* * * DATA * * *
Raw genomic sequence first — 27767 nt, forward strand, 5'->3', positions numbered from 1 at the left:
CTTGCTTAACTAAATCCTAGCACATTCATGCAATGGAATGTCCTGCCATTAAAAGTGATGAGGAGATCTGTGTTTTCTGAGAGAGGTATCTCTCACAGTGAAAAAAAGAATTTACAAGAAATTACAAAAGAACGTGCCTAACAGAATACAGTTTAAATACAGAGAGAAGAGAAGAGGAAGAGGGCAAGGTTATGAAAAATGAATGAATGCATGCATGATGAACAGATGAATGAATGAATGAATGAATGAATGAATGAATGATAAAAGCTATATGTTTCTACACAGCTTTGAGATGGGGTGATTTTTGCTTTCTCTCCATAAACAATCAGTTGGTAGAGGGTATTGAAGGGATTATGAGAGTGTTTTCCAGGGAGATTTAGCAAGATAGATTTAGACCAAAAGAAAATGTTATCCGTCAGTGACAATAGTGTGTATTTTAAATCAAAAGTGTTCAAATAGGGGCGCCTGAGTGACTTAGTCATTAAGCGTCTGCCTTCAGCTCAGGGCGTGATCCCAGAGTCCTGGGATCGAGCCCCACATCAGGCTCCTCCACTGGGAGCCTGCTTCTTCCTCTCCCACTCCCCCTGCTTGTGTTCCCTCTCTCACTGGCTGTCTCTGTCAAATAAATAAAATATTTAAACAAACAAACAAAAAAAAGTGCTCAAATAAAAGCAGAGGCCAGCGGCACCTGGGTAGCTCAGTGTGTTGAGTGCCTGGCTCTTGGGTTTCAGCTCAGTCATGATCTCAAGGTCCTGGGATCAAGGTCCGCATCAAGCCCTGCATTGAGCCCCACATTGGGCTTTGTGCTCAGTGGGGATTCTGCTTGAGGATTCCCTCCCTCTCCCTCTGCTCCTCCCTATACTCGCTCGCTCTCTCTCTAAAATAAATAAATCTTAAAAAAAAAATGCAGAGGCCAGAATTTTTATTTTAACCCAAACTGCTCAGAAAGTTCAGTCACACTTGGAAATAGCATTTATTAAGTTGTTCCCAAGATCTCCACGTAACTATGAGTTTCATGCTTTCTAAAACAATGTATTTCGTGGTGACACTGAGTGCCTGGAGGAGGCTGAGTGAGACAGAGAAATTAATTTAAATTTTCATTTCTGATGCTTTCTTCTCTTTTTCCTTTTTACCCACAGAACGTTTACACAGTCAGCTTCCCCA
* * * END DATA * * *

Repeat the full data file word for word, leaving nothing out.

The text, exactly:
Raw genomic sequence first — 27767 nt, forward strand, 5'->3', positions numbered from 1 at the left:
CTTGCTTAACTAAATCCTAGCACATTCATGCAATGGAATGTCCTGCCATTAAAAGTGATGAGGAGATCTGTGTTTTCTGAGAGAGGTATCTCTCACAGTGAAAAAAAGAATTTACAAGAAATTACAAAAGAACGTGCCTAACAGAATACAGTTTAAATACAGAGAGAAGAGAAGAGGAAGAGGGCAAGGTTATGAAAAATGAATGAATGCATGCATGATGAACAGATGAATGAATGAATGAATGAATGAATGAATGAATGATAAAAGCTATATGTTTCTACACAGCTTTGAGATGGGGTGATTTTTGCTTTCTCTCCATAAACAATCAGTTGGTAGAGGGTATTGAAGGGATTATGAGAGTGTTTTCCAGGGAGATTTAGCAAGATAGATTTAGACCAAAAGAAAATGTTATCCGTCAGTGACAATAGTGTGTATTTTAAATCAAAAGTGTTCAAATAGGGGCGCCTGAGTGACTTAGTCATTAAGCGTCTGCCTTCAGCTCAGGGCGTGATCCCAGAGTCCTGGGATCGAGCCCCACATCAGGCTCCTCCACTGGGAGCCTGCTTCTTCCTCTCCCACTCCCCCTGCTTGTGTTCCCTCTCTCACTGGCTGTCTCTGTCAAATAAATAAAATATTTAAACAAACAAACAAAAAAAAGTGCTCAAATAAAAGCAGAGGCCAGCGGCACCTGGGTAGCTCAGTGTGTTGAGTGCCTGGCTCTTGGGTTTCAGCTCAGTCATGATCTCAAGGTCCTGGGATCAAGGTCCGCATCAAGCCCTGCATTGAGCCCCACATTGGGCTTTGTGCTCAGTGGGGATTCTGCTTGAGGATTCCCTCCCTCTCCCTCTGCTCCTCCCTATACTCGCTCGCTCTCTCTCTAAAATAAATAAATCTTAAAAAAAAAATGCAGAGGCCAGAATTTTTATTTTAACCCAAACTGCTCAGAAAGTTCAGTCACACTTGGAAATAGCATTTATTAAGTTGTTCCCAAGATCTCCACGTAACTATGAGTTTCATGCTTTCTAAAACAATGTATTTCGTGGTGACACTGAGTGCCTGGAGGAGGCTGAGTGAGACAGAGAAATTAATTTAAATTTTCATTTCTGATGCTTTCTTCTCTTTTTCCTTTTTACCCACAGAACGTTTACACAGTCAGCTTCCCCA